Suddenly across the meadow the Owl flew inexorably towards me, quartering to and fro as it came until it was just a matter of yards away. I thought it was going to fly past when suddenly it veered left and perched right where I had hoped.



I very carefully moved the lens to focus on it, praying it wouldn’t fly off - these are very tense moments indeed. The shutter fired and the Owl didn’t react at all - the silent shooting mode was working. I was able to take shot after shot in various poses as the Owl seemed oblivious to me. I now believe the Owl didn’t know I was there. This is the perfect scenario for taking a photograph without disturbing the bird. Then it casually flew off and I didn’t see it again that day. I packed up and left feeling very contented indeed!!
When I got home and viewed the images they were beyond all my expectations - the bright sunlight had actually done me a favour highlighting this wonderful bird to a new level. To say I was pleased is an understatement.
The following two days were blighted with wind and rain again, however, after this bad weather had blown through I decided to try once more because the light was different - more diffused. I trudged through the mud to set up in the same place and I had been waiting for three and a half hours when I could hear what I thought was a Water Rail squeaking - but it was quite loud. What happened next totally threw me. As I slowly looked to my left the Owl was sitting about six feet away on a post - just looking at me. I really thought the game was up, but it just stayed there looking around and I began to believe it hadn’t seen me. This was incredible, to be looking at a wild Barn Owl six feet away was unreal! Then again it just casually flew away to the fields behind me. I waited another hour, at the time still not sure whether or not it had seen me. I turned around to look behind me to see what was going on. To my total surprise the Owl was heading towards me. I thought it would fly over me and hopefully perch nearby - but what happened next was just unbelievable - it landed on the same post again!! I was frozen to the spot, afraid to make a sound. I could see the Owl reflected in my camera screen. It appeared totally unaware of me. The Owl looked around the area and then just flew off to hunt the field in front of me.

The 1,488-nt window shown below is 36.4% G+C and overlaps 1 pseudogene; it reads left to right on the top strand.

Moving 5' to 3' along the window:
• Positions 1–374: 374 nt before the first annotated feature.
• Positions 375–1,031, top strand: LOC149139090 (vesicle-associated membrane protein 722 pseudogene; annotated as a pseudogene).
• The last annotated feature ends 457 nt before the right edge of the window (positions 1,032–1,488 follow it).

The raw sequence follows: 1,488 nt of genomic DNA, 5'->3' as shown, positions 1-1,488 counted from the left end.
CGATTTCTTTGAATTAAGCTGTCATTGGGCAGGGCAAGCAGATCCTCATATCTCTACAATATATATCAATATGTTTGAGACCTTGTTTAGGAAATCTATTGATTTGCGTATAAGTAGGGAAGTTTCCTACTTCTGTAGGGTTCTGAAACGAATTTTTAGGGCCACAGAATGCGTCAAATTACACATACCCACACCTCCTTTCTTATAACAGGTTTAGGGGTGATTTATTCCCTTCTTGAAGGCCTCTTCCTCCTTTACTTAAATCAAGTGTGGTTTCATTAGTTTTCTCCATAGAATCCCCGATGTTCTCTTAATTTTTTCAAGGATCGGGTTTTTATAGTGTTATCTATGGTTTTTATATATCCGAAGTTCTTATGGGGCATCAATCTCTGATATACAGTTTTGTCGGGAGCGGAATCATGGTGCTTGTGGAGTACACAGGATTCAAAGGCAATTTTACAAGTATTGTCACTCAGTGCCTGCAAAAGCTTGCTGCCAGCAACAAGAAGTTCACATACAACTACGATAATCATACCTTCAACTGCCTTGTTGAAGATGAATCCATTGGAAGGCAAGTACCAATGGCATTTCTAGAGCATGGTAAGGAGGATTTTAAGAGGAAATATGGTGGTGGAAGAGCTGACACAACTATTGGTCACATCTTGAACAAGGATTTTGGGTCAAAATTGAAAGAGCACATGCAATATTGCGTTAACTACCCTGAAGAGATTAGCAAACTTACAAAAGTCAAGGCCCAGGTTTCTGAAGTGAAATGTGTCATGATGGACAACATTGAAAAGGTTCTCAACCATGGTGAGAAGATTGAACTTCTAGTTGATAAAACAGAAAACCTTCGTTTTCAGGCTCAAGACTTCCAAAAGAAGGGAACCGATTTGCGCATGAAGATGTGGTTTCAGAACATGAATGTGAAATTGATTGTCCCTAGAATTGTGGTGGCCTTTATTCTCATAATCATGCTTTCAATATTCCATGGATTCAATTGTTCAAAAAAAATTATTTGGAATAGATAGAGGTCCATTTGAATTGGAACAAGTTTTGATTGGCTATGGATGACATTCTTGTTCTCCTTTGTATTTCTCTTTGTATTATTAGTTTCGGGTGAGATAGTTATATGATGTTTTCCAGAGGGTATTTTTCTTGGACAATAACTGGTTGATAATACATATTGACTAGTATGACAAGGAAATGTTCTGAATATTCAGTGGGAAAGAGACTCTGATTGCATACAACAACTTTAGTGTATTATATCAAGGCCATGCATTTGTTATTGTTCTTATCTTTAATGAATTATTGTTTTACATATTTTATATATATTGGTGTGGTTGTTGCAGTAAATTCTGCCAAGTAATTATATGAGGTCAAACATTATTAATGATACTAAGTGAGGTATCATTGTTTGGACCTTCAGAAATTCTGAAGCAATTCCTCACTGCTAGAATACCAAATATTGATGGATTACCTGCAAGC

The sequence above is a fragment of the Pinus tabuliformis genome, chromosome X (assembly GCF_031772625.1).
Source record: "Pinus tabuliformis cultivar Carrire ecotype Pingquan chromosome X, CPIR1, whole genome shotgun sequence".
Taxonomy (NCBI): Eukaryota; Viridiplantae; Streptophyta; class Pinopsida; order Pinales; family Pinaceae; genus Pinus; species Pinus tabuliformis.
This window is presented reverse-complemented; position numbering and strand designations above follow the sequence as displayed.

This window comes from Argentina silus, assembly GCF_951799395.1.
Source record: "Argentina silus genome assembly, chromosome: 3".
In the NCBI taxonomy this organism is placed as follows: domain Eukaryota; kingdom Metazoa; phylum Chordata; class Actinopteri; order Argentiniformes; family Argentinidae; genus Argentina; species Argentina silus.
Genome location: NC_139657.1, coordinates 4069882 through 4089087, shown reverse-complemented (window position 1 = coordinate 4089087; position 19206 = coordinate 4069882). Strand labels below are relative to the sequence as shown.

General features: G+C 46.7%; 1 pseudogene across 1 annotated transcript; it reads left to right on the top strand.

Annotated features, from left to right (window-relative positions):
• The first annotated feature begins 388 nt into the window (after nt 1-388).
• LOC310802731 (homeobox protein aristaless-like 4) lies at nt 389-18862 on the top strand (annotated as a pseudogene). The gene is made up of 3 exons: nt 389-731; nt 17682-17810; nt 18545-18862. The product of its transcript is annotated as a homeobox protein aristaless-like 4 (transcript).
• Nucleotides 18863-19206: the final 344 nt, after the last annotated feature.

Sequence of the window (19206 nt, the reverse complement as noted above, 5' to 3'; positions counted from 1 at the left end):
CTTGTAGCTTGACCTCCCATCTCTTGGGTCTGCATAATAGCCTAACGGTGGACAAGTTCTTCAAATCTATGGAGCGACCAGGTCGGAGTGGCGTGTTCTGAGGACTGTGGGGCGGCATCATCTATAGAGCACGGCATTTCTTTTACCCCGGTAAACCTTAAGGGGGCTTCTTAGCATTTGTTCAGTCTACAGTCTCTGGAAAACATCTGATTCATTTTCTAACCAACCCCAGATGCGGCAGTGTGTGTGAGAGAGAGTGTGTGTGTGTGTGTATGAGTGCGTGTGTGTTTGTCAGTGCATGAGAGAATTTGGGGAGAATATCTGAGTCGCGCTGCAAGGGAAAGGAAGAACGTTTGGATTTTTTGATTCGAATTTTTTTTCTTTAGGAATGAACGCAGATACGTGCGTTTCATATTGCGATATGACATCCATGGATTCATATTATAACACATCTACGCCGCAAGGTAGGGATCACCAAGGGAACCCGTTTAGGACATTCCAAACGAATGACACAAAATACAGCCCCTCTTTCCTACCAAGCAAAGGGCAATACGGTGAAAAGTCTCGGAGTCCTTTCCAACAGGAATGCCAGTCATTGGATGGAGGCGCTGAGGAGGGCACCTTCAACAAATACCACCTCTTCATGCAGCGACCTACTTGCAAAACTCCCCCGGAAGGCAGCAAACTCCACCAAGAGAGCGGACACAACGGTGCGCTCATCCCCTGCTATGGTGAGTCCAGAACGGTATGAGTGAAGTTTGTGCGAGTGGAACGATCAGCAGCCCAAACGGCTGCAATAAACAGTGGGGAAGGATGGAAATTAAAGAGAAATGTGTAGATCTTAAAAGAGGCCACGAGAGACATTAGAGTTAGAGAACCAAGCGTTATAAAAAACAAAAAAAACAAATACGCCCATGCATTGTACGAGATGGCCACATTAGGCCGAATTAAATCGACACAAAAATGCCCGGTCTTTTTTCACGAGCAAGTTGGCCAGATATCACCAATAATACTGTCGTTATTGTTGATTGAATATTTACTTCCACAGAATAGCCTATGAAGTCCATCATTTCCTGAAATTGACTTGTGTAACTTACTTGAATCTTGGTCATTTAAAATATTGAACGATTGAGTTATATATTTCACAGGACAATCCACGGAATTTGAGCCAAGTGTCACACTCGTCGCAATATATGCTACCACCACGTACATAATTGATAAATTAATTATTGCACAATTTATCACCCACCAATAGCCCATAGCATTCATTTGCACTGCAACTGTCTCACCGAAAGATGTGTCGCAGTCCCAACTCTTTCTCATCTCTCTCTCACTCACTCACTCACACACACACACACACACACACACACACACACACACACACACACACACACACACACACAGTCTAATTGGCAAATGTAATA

I was in shock after this encounter but I had to quickly compose myself because I could now see the Owl flying towards me again. What an experience this was turning out to be! Closer and closer it flew, a feeling of déjà vu swept over me - would the Owl land on the perch? This question was quickly answered as yet again it perched perfectly,



and once again I photographed it in many poses.
These moments should be treasured because they may not happen again in a lifetime. Then after a minute the Owl flew off the perch into the roost and that was the end of another wonderful day. I hardly noticed the mud on my way back, I must have been floating!!
After processing I had another set of lovely images and an experience I will never forget - what a bird!!
For more images please see Latest Images Barn Owl.